There’s no question that the Apple products took the world by storm with iPod Touch, iPhone, and iPad. Through my connections, I’ve experienced each. The technologies certainly change a number of ways that I do things. When it came time to get my own personal phone, rather than through my employer, I left the Apple product line and went with an HTC Legend. A couple of things went in to the choice; both products and more were available through Bell but the cost was a major factor plus I had just returned from Mountain View where I’d done some programming on the Android devices. I haven’t regretted the decision.
Sure, there are more applications for iOS but the ones that I use on a regularly basis are ubiquitous. With all that’s available, I want to check my email, communicate with others using Twitter, see what’s up with Facebook, or do some internet browsing. For fun, I’ll use the location abilities to check in at my favourite Tim Horton’s or Dog Park using the Foursquare application. Simple document editing can be done with an Office application but major construction projects still have me turning to a traditional computer.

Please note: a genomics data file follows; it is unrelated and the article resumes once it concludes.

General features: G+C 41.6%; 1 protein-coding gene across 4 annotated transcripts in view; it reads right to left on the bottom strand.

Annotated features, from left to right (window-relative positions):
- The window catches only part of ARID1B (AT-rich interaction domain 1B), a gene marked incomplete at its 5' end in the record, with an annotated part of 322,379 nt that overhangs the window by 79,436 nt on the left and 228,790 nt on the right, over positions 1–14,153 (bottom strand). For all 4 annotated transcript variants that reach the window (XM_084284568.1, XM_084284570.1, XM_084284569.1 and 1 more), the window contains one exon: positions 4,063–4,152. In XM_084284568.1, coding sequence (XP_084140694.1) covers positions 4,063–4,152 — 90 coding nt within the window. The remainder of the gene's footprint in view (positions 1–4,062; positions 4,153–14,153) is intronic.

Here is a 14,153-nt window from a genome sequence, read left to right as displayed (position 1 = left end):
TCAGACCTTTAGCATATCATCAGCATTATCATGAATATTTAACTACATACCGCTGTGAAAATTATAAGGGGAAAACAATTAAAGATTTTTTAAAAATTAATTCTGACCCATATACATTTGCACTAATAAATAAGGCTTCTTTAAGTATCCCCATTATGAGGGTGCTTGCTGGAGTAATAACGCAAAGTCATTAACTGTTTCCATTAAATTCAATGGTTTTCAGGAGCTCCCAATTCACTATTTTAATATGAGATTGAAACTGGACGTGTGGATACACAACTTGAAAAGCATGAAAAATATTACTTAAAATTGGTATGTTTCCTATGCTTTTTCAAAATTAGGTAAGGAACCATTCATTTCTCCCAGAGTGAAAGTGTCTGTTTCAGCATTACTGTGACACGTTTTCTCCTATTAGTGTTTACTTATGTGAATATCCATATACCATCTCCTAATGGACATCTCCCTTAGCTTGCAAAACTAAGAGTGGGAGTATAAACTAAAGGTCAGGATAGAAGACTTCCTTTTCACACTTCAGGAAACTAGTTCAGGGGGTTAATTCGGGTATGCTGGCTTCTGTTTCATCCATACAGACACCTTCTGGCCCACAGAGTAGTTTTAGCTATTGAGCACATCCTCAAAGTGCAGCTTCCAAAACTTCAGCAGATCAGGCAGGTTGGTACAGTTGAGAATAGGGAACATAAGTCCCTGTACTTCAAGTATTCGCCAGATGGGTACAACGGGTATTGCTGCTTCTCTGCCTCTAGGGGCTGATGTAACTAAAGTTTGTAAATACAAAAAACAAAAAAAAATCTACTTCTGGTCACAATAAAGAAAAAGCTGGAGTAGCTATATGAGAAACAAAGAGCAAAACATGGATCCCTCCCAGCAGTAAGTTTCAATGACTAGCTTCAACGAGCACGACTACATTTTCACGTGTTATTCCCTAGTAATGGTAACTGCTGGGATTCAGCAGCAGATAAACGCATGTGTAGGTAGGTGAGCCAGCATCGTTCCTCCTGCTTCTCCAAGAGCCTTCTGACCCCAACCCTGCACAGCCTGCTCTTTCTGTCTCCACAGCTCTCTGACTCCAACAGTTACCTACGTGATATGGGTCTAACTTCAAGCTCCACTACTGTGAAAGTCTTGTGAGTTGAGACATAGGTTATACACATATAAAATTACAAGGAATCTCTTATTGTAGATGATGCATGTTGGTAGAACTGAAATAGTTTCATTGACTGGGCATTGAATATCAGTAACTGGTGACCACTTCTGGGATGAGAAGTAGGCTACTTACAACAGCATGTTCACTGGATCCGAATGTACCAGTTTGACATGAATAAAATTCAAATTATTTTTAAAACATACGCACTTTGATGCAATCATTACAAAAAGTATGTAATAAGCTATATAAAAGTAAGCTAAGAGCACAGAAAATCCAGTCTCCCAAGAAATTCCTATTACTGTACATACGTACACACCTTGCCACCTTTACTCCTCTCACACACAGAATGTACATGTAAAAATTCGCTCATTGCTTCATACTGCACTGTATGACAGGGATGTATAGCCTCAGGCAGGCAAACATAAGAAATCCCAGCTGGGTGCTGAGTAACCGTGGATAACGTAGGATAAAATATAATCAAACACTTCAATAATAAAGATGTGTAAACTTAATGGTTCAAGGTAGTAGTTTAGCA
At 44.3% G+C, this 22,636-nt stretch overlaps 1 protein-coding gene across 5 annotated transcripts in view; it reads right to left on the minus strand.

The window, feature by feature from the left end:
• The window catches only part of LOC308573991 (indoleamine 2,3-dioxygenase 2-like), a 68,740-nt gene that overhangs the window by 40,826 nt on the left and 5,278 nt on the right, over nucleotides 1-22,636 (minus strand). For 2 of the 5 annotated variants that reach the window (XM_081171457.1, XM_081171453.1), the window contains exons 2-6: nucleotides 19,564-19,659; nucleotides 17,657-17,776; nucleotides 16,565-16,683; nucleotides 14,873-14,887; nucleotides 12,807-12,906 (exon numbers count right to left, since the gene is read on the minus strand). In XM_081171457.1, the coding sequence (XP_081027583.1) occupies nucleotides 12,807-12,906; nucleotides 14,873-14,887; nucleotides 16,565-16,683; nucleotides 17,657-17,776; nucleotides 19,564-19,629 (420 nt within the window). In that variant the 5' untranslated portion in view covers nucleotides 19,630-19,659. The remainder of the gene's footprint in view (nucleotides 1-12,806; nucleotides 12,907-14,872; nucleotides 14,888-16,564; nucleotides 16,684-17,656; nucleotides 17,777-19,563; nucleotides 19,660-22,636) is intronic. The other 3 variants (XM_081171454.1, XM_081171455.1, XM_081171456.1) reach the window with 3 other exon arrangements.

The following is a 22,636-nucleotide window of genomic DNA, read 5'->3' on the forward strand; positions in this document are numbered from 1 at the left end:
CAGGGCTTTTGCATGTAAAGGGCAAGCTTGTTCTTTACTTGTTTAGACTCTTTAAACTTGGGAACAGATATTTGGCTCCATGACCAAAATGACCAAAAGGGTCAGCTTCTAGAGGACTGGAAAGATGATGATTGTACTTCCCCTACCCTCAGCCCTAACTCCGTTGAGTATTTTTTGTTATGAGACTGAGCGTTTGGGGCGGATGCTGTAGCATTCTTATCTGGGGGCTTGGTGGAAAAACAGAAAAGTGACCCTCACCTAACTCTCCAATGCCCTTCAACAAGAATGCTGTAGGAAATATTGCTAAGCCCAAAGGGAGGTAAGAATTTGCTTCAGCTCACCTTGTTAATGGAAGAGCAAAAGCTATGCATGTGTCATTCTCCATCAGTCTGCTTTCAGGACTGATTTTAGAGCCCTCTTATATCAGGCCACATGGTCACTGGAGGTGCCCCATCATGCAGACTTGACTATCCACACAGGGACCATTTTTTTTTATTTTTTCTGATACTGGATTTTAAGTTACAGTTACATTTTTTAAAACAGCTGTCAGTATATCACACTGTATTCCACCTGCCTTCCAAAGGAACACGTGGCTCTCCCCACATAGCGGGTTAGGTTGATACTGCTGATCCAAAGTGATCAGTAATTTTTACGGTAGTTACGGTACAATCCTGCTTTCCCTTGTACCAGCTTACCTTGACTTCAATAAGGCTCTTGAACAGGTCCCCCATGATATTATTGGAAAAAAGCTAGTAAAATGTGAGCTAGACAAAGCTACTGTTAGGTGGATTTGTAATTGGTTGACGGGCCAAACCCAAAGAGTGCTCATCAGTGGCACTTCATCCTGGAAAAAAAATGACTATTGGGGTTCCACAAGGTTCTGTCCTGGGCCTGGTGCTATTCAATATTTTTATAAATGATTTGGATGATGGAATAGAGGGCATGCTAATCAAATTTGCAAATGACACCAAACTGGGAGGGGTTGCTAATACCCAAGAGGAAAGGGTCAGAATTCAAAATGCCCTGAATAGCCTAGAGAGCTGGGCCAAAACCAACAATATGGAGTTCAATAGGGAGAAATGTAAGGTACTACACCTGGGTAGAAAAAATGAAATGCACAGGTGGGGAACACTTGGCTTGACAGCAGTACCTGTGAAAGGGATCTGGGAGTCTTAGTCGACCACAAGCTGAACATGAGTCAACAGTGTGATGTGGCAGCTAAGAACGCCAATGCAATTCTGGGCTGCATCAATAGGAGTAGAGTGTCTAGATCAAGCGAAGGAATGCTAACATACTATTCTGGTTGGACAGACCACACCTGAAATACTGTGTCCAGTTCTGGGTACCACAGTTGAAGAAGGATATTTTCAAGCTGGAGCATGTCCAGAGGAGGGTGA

This approach was somewhat confirmed in this article from Edudemic. It’s pretty clear that the direction was entertainment and being connected. While the focus of this article was on the use of laptop computers, it’s not a large leap to see that it’s happening on the mobile platform as well. My own observations of my class and observing the masses at shopping malls confirms this. With all that’s available at shopping malls, I’m constantly amazed as the large crowds that you’ll find at virtually every technology store. It seems to be the modern version of the arcade, filled with teenagers checking out all of the devices and the applications. Last Sunday, it was like YouTube Central as I observed the Rogers and Bell stores as my wife was gift shopping.
At the recent OTF event, I sat for a few minutes with a gentleman that I’ve known for years and while I was using my iPad for productivity, he was using his Galaxy Tab for exactly the same purposes. I did have some envy when he showed off his camera and the speed of the device was very impressive. He was definitely in the minority amidst all of the other Apple devices but it didn’t bother him – he was able to do what he needed.
I have the same feeling with my phone. There’s another thing that factors in all of this and that is the interface. One of the coolest things about the HTC product is the HTC Sense Interface.
Consequently, I stood up and really noticed when I read this article about a new product from HTC. The HTC Flyer is a tablet device from HTC and has the Sense Interface and some pretty impressive specifications. It looks like it might just fit the bill for those who wish to enter the tablet world. The question though is it too late to the party? There are definitely better specifications than the current iPad but iPad2 looms on the horizon. Can a vendor succeed with a better product if they’re late to the party? Or will the newer products force the original to better specifications?
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